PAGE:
In 1983, Scattergood et al2 reported the clinicopathologic features of a 45-year-old woman with syphilitic interstitial keratitis and extensive retrocorneal scrolls who developed bullous keratopathy after uneventful cataract extraction. In 2001, Kawaguchi et al3 also described the histology and immunohistochemistry of a corneal button from a 56-year-old woman with syphilitic interstitial keratitis and retrocorneal scrolls, who underwent penetrating keratoplasty 4 years after extracapsular cataract extraction. Specular microscopy failed to detect corneal endothelium due to stromal opacity at the time of cataract surgery.3 In 2007, Dogru et al5 published the most recent report of a case series. All five eyes in that study had a best-corrected distance VA of below 20/200 due to corneal opacity with retrocorneal scrolls and corneal edema. All patients underwent penetrating keratoplasty and the immunohistochemistry and electron microscopic studies of the retrocorneal scrolls were performed. No studies described the findings from an anterior segment evaluation.
Histopathologic studies of the corneal buttons reported that the scrolls adhered to the posterior corneal surface, extended into the anterior chamber,2 and were reconnected to a thickened Descemet’s membrane by stalks.5 The retrocorneal scrolls were comprised of a multilayered, amorphous, acellular matrix,5 lined by attenuated endothelium and macrophages with polymorphic pigment granules adhering to the endothelium in some areas.2 The endothelium was present, but it was thin and attenuated.5 Cellular components were observed only on the surface of the scrolls, but not between the extracellular matrix layers.3,5 Staining with Azan–Mallory, Alcian blue, and periodic acid–Schiff indicated that the scrolls contained collagenous components and glycosaminoglycans.3
Immunoelectron microscopy of the scrolls showed positive staining for collagens type I, III, IV, VI, VIII, fibronectin, laminin, and decorin, but not for α-smooth muscle actin.5 The fibroblast-like corneal endothelial cells were positive for vimentin, collagen type I, fibronectin, and heat shock protein 47, but not for α-smooth muscle actin, proliferating cell nuclear antigen, or Ki67, indicating that they were not proliferating.3
Scanning electron microscopy showed abnormal endothelial cells with cytoplasmic projections and a central cytoplasmic elevation representing a presumed nucleus. The cells also exhibited a loss of intercellular interdigitation.3 Transmission electron microscopy with hematoxylin and eosin staining of a retrocorneal scroll showed a central irregular core with concentric layers of basement membrane-like material. The centrum was an amorphous core with fine granular material, and there were multiple layers of extracellular matrix material between the core and the attenuated endothelium.5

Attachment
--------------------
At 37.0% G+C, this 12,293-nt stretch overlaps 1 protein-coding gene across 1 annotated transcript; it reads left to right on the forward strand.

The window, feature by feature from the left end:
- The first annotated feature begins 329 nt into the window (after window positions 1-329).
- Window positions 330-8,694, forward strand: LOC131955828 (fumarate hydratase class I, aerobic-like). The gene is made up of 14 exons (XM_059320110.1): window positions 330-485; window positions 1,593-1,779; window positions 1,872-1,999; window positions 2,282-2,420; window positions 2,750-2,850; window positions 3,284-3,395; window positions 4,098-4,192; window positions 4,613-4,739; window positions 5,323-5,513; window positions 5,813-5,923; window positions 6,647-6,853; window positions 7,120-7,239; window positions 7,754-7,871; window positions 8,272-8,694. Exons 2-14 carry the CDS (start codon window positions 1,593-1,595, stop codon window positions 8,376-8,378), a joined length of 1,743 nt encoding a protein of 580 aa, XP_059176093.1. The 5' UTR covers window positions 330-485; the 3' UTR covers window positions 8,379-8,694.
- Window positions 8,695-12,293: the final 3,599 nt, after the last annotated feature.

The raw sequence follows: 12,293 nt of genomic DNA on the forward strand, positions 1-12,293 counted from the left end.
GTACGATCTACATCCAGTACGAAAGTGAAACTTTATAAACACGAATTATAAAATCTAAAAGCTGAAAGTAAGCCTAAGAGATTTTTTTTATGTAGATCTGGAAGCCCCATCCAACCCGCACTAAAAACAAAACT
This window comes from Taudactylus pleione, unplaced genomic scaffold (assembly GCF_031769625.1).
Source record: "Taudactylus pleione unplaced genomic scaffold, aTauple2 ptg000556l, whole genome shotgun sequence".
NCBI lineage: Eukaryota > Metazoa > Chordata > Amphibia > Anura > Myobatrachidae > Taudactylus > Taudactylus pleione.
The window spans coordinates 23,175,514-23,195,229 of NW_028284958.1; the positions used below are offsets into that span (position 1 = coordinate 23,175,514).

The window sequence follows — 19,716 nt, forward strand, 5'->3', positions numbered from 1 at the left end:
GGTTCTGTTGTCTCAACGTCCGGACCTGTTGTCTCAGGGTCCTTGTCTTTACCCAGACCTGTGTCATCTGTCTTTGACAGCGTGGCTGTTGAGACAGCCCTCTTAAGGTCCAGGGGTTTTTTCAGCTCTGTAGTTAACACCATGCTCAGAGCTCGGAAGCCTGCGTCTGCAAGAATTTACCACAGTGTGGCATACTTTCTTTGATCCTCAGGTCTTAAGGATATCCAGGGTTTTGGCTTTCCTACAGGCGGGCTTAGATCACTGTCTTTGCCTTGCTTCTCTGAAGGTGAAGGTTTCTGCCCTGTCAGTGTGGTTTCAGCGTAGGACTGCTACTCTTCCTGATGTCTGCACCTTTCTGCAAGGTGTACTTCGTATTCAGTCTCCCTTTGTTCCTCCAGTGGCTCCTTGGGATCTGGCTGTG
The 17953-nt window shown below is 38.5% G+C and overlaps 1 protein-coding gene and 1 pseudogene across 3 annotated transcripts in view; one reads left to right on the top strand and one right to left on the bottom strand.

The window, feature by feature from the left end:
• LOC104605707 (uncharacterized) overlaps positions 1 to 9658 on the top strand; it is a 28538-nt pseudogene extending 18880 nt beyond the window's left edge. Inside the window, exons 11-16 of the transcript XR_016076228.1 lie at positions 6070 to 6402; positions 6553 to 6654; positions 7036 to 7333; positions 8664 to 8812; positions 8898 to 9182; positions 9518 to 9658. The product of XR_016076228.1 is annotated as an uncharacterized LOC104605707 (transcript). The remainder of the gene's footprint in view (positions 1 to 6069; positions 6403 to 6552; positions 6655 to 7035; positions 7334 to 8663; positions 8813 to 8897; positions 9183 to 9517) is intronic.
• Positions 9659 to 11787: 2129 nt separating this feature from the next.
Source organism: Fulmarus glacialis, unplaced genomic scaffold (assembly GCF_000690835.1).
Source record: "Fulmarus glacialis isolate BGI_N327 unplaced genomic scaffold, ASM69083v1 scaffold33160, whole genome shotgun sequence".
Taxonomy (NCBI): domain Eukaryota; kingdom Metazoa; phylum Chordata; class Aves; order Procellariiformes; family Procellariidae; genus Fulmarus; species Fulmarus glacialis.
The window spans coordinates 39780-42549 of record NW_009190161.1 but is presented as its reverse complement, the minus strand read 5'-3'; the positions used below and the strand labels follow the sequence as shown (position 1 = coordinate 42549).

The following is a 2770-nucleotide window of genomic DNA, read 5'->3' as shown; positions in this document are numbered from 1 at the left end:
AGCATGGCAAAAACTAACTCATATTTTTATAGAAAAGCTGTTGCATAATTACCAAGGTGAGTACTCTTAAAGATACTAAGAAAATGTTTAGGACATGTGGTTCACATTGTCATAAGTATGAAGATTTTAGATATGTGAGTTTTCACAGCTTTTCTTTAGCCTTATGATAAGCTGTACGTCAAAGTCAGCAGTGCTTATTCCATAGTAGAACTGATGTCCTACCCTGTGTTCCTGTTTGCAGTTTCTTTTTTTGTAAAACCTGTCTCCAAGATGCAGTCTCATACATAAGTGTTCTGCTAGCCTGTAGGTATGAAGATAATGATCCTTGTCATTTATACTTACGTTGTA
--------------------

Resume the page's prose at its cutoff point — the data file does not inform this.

In the current report, the patient had good VA and deferred the need for keratoplasty. Hence, we did not obtain specimens of the corneal tissue for histopathologic examination. The confocal microscopy showed pleomorphism and polymegathism with a low endothelial cell density, which suggested the risk for corneal decompensation after intraocular surgery. We did not observe guttae by confocal microscopy, despite observing it during the slit-lamp examination. Waring et al4 reported guttate in 88% of their case series. More areas may need to be examined. The central hollow area and the cellular component visualized by confocal microscopy might correspond to the amorphous core and the surrounding abnormal endothelial cells or to the macrophages in the histopathologic findings.
AS-OCT showed Descemet’s membrane thickening and a tubular structure extending from Descemet’s membrane into the anterior chamber. The border of the tubular structure appeared to be hyperreflective, while the inner portion appeared to be hyporeflective, as seen in confocal microscopy. However, no cellular component was observed. The UBM finding was similar to that of AS-OCT; however, the resolution and magnification of the UBM images were lower compared to those of the AS-OCT images.
In conclusion, we present a case of syphilitic interstitial keratitis with retrocorneal scrolls and its characteristic finding from the anterior segment examination. Without obtaining corneal tissue for evaluation, the noninvasive anterior segment study provided insight into the underlying histopathology and natural disease history. Since some reports have identified corneal decompensation after cataract surgery, early recognition of the compromised endothelium and abnormal structures is beneficial to the preoperative evaluation and prevention of complications.
We would like to thank Miss Sareedawan Nuchsiri and Miss Piyada Saehout for their technical assistance and performance of the confocal microscopy.
The authors report no conflicts of interest in this work.